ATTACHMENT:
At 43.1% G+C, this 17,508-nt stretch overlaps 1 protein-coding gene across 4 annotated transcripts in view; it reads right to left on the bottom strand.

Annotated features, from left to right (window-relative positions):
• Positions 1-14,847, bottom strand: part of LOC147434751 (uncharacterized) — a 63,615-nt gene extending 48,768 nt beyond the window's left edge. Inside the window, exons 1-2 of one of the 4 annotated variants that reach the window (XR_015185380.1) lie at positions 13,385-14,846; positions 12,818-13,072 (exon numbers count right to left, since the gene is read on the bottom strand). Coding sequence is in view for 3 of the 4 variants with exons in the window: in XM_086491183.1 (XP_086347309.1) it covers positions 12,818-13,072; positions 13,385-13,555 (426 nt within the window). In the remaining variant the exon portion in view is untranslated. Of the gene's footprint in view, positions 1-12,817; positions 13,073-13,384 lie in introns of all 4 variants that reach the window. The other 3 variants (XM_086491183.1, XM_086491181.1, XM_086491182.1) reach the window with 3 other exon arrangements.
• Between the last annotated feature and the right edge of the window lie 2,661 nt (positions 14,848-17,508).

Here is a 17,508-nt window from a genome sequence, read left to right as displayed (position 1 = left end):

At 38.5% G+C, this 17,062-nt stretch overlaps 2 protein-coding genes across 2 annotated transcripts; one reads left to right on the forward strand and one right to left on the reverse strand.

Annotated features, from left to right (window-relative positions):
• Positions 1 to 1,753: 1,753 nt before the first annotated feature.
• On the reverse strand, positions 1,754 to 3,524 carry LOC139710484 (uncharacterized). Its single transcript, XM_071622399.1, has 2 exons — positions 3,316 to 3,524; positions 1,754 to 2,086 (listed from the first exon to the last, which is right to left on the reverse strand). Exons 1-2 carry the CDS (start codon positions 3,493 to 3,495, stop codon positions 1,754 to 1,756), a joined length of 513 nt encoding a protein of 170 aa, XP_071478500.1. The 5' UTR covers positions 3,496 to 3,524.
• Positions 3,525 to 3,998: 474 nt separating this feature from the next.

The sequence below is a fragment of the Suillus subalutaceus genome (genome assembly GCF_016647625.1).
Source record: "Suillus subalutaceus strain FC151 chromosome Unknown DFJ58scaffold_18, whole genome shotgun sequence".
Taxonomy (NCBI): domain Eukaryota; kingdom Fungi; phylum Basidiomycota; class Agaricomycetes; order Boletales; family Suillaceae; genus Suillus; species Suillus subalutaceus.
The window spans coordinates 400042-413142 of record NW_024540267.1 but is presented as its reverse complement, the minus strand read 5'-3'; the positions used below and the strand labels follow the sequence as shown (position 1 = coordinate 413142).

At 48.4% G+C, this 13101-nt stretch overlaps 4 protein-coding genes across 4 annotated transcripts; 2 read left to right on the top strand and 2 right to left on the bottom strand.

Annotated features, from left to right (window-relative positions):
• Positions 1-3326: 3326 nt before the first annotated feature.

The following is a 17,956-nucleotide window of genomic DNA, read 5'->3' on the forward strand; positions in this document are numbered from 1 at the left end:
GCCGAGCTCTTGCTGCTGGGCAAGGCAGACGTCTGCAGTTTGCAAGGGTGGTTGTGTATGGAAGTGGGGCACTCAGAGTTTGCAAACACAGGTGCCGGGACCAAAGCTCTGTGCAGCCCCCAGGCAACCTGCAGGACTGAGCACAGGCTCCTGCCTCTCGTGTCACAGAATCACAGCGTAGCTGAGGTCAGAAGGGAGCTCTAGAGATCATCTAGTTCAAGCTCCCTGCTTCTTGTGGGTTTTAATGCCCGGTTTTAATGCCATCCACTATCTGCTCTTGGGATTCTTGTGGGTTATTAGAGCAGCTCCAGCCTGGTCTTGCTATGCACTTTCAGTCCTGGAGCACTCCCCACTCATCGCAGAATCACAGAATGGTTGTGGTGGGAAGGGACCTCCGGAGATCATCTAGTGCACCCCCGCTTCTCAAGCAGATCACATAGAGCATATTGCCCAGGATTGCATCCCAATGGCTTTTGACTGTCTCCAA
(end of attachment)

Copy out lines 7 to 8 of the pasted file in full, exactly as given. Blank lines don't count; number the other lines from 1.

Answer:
Annotated features, from left to right (window-relative positions):
• Positions 1 to 1,753: 1,753 nt before the first annotated feature.